Ugandan Scholar Arrested for Advocacy

BY AARON  BARLOW

Stella Nyanzi, a medical anthropologist who earned her PhD at the University of London and who is currently a research fellow at Makerere University’s Makerere Institute of Social Research (MISR) in Kampala, Uganda (though her exact status at MISR seems a little uncertain), has been arrested in Kampala for “various offenses related to cyber harassment and offensive communication,” according to The Independent, a Ugandan news source. The Washington Post picked up an AP story that claims she was arrested for “violating a law against misusing computers.”

Nyanzi, whose specialty is youth sexualities and reproductive health, has been critical of Janet Museveni, Education Minister and wife of Ugandan President Yoweri Museveni for breaking a promise made by her husband during an election campaign last year to supply sanitary napkins to poor schoolgirls.

Nyanzi is known for dramatic protest. She once disrobed in front of the MISR Director’s office and has become something of a star on Facebook for her outspoken comments. She was arrested after an address the Rotary Fellowship in Kampala on Friday evening, April 7, 2017 and is expected to be arraigned on Monday.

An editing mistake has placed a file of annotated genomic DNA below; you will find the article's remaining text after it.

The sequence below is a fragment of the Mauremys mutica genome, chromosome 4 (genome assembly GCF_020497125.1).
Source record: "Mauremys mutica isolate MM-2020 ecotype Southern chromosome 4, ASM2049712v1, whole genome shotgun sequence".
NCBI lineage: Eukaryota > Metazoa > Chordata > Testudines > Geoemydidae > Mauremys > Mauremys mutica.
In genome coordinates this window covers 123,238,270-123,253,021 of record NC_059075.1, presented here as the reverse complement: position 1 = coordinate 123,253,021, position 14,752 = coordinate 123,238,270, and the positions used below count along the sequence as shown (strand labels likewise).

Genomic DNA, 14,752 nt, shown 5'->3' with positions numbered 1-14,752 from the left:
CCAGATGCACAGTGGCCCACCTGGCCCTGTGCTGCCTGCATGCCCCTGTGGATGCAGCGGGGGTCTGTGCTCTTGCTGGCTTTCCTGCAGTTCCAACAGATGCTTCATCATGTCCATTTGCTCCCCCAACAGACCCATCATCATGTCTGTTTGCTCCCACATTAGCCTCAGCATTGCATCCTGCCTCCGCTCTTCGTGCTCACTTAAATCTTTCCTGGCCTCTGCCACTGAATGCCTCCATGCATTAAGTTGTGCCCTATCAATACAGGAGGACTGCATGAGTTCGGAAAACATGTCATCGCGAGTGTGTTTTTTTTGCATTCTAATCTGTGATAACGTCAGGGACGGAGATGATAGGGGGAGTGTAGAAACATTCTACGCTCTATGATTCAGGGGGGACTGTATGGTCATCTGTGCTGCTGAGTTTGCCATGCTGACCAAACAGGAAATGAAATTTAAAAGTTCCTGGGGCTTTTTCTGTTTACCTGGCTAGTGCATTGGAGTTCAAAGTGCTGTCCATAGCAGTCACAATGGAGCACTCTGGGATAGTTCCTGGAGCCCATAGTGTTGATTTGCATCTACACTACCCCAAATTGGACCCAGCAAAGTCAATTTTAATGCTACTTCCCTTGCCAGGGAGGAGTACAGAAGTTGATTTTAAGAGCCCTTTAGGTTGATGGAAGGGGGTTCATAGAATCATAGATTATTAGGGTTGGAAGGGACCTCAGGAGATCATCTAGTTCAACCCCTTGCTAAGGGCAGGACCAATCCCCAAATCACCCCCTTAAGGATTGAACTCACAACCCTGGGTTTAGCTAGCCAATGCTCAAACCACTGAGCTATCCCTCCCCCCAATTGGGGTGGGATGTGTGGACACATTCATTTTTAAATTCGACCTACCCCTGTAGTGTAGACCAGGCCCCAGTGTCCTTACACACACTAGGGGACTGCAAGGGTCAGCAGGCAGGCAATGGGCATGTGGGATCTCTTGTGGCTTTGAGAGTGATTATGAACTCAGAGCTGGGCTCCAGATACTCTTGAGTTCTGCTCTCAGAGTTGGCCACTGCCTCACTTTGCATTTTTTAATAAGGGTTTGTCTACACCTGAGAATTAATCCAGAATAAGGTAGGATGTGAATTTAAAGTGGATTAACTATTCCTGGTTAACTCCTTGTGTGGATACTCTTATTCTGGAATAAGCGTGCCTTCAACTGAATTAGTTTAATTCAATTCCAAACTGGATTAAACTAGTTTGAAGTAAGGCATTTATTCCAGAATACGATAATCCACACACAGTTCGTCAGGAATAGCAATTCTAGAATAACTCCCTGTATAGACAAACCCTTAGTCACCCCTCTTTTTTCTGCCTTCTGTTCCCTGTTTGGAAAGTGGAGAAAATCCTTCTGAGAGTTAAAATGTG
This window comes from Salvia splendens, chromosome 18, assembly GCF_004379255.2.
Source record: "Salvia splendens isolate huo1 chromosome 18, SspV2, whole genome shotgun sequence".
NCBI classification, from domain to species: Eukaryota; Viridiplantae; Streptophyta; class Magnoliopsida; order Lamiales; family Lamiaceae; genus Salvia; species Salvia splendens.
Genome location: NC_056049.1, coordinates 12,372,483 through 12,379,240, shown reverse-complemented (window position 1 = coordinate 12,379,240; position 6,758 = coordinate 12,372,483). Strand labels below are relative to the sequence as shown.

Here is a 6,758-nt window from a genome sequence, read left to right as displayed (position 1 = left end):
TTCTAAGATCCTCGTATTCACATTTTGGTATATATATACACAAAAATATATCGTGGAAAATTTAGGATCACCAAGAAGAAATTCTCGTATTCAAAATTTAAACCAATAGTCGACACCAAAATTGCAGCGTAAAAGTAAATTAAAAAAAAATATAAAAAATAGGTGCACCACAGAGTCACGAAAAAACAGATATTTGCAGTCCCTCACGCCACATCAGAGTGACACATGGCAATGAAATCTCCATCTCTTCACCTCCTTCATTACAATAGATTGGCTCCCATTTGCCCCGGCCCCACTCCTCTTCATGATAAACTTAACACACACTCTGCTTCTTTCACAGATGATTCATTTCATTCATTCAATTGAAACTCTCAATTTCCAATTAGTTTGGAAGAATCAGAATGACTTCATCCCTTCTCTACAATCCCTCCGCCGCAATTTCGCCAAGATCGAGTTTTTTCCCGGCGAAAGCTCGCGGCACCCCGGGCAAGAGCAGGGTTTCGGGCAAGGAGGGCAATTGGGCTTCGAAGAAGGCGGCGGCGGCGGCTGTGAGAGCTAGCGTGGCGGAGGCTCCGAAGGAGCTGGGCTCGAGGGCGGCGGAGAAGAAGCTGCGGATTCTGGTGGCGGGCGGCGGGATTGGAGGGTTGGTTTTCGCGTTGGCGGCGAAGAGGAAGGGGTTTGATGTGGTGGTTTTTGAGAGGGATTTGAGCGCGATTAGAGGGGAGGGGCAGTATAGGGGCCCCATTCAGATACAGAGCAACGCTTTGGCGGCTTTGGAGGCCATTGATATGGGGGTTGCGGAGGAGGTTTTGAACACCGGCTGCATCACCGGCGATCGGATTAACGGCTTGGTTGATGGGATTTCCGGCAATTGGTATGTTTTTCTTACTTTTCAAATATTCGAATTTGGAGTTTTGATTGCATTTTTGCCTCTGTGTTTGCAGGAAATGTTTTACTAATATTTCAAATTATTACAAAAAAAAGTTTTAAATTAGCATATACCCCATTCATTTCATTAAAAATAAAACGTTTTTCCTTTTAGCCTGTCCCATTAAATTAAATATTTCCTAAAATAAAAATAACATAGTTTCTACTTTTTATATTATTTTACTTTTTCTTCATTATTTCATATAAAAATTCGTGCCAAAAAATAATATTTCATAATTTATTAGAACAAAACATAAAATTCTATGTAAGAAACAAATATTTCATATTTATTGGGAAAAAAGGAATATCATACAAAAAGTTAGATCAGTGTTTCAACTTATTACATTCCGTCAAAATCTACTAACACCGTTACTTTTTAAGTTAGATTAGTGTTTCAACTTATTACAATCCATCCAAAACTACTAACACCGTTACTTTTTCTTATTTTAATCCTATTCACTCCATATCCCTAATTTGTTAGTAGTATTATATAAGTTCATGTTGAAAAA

As Hank Reichman pointed out on this blog On April 5th, attacks on academic freedom outside of the United States are growing and are not unrelated to events in this country. He writes:

Threats to shut down… [educational] institutions reflect a growing intolerance for independent thought not unrelated to events here in the U.S. The New York Times reported earlier this month that the election of Donald Trump had emboldened opponents of [George] Soros [who funded one of the institutions under attack] in Eastern Europe.  “I wouldn’t want to take this too far, but I’ve noticed a significant darkening of the tone since November 2016,” said Ignatieff. “Before that relations were sunnier; after that they got darker. I think the government has had this in mind for a long time and thinks it’s going to get a green light from certain people.”

The threat, clearly, extends beyond institutions of higher learning themselves and to faculty and researchers, especially those who, like Dr. Nyanzi, involve themselves in political debate. Outrageous in any event, this is particular disturbing when the scholar is going public out of concerns directly related to their scholarship and research, as in her case.

We who are members of the AAUP, or who support the organization’s ideals, need to make sure that our voices are as loud in support of Nyanzi, the institutions Reichman discusses and any other of the victims of the growing instance of abuse of the principals of academic freedom abroad as they are when academic freedom is attacked here at home.


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